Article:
Registered: 07-09-2007

Re: Protection from spikes

I have asked a qualified electrician and he says that electronics is not his field and therefore cannot advise.  He said that the the digital time clock is electronic, which it is, and not his area of expertise.  However, if a diode had to be fitted or the relay needed to be changed, he would be happy to do it because it is a five minute job.
So it is not a question of who does the job but rather what job has to be done.
This article seems to address the problem :
http://www.google.com/url?sa=t&rct=j&q=diode%20suppressor&source=web&cd=2&ved=0CE4QFjAB&url=http%3A%...
Rich
Grafter
Posts: 184
Registered: 30-07-2007

Re: Protection from spikes

Hi,
First, check that the relay coil is low voltage (less than 25 volts).
If it is, then that document looks like what is required - just solder a diode across the coil terminals of the relay, ensuring that the diode cathode is on the positive side of the coil.  It might be worth asking a local television engineer.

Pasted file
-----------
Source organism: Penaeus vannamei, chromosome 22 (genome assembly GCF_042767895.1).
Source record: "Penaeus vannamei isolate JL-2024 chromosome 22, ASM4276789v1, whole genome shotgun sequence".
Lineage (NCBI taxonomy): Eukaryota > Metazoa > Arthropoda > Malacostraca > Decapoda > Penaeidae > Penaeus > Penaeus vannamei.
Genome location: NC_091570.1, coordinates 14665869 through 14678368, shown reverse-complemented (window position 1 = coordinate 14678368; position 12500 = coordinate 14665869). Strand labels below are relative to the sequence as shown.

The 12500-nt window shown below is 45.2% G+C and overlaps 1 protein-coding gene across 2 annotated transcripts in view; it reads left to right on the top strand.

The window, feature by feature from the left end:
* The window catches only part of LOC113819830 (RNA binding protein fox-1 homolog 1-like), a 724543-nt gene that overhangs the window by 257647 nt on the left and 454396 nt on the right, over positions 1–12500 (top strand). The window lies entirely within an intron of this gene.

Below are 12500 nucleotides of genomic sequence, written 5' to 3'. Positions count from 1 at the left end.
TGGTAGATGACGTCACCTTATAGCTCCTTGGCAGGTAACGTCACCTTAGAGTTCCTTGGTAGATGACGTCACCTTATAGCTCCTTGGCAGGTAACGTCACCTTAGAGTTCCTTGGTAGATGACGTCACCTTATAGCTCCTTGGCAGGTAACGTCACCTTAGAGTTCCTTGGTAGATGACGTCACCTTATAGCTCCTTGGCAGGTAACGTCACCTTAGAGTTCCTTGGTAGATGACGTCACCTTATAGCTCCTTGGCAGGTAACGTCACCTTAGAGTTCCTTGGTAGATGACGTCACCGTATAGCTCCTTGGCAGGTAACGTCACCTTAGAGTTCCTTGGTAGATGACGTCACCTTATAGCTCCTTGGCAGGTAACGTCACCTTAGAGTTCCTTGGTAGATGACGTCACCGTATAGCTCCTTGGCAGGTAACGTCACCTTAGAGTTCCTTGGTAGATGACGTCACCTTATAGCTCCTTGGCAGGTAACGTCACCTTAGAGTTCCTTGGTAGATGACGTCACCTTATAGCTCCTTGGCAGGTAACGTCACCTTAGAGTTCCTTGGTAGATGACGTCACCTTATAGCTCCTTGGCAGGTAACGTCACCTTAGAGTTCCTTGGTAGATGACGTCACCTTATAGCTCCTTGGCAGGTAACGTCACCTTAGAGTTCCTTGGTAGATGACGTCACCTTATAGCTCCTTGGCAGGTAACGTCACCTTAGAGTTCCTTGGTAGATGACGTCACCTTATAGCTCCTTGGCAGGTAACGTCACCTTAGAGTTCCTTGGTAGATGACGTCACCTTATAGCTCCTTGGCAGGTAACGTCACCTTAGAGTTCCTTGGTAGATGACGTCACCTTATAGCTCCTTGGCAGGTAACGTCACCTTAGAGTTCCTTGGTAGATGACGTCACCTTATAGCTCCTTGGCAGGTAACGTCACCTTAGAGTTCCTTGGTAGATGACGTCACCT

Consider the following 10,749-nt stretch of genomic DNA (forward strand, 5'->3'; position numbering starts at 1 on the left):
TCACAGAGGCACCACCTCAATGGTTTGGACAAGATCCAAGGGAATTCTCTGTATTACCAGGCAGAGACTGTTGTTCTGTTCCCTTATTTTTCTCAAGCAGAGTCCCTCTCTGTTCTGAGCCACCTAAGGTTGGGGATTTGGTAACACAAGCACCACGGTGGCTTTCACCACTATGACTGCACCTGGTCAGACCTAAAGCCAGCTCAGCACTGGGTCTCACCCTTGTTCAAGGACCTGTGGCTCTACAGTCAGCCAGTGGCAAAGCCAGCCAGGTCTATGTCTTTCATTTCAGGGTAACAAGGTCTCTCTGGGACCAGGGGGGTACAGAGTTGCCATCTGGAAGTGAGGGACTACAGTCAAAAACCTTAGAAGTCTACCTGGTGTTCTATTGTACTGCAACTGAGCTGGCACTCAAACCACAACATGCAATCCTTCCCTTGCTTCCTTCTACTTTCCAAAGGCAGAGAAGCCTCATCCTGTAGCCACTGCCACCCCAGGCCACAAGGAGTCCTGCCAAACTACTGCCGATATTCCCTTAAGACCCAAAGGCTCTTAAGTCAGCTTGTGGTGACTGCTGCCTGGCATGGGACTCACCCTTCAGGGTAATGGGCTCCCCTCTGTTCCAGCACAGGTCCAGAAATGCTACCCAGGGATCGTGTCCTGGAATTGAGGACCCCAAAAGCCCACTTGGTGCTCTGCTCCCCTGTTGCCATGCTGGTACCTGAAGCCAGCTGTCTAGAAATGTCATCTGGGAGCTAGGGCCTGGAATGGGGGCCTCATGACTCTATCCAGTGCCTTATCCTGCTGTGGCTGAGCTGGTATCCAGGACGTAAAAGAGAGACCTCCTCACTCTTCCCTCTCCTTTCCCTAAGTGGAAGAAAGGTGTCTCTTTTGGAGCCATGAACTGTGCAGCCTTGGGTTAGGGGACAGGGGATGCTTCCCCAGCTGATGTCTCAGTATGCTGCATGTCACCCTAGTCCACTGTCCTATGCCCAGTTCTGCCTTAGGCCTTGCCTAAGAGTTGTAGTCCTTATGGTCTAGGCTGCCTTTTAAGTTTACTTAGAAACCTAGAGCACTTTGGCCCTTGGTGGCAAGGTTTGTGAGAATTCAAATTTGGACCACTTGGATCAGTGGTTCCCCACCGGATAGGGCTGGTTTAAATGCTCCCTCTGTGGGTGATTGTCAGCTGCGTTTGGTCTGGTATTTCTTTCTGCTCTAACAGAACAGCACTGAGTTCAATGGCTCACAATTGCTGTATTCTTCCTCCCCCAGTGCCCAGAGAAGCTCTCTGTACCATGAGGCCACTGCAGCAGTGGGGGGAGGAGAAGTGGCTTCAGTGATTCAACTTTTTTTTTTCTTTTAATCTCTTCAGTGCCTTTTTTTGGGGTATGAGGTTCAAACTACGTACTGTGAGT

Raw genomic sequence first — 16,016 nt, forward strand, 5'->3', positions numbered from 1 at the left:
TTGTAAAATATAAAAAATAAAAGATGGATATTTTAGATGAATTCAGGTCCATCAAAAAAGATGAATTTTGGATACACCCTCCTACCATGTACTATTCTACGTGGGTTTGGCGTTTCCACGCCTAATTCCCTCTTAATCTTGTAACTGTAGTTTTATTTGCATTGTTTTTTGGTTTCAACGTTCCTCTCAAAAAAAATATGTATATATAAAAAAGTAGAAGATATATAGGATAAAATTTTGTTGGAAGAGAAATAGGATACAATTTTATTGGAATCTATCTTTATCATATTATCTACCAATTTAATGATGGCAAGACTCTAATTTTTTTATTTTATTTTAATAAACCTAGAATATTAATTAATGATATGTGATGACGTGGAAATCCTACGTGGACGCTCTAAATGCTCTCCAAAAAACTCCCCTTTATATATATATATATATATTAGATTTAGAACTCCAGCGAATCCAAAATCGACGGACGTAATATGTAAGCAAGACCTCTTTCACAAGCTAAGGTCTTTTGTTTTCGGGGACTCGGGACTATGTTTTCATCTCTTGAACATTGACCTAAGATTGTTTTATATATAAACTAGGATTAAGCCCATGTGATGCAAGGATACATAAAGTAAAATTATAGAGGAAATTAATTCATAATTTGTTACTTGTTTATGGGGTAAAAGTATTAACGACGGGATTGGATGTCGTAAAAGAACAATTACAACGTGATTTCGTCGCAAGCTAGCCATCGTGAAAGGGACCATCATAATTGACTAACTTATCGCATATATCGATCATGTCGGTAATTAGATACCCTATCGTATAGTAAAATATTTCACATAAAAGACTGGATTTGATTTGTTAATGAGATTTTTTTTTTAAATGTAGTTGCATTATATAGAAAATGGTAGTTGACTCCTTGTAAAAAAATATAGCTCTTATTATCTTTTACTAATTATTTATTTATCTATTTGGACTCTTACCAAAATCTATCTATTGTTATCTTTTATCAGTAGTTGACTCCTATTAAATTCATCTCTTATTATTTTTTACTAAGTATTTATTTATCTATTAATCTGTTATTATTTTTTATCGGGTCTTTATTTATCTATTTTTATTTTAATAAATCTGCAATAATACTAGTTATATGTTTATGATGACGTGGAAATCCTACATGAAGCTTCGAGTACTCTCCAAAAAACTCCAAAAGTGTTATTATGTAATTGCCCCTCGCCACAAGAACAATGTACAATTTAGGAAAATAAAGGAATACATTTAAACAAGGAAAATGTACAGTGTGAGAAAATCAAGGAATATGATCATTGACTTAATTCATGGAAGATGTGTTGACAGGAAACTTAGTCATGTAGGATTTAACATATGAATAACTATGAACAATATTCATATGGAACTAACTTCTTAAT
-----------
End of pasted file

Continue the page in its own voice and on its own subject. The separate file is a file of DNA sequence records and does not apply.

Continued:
Richard.
shermans
Aspiring Pro
Posts: 1,099
Thanks: 38
Fixes: 3
Registered: 07-09-2007

Re: Protection from spikes

Richard
Thanks for that. The answer is that the coil is 240 volt as far as I can tell.  There is nothing on the relay to indicate otherwise and the coil terminals connect directly to the a 5 amp fuse in the distribution box.
The circuit is quite simple :  240 volt DTMF signaller  receives a signal from the telephone, and makes a 240 volt connection (max 5 amp) to the coil of the interface relay which switches on the 240 volt circuit to the boiler.  The digital time-clock interupts the circuit in order to control the on / off time of the boiler.  It is all quite simple.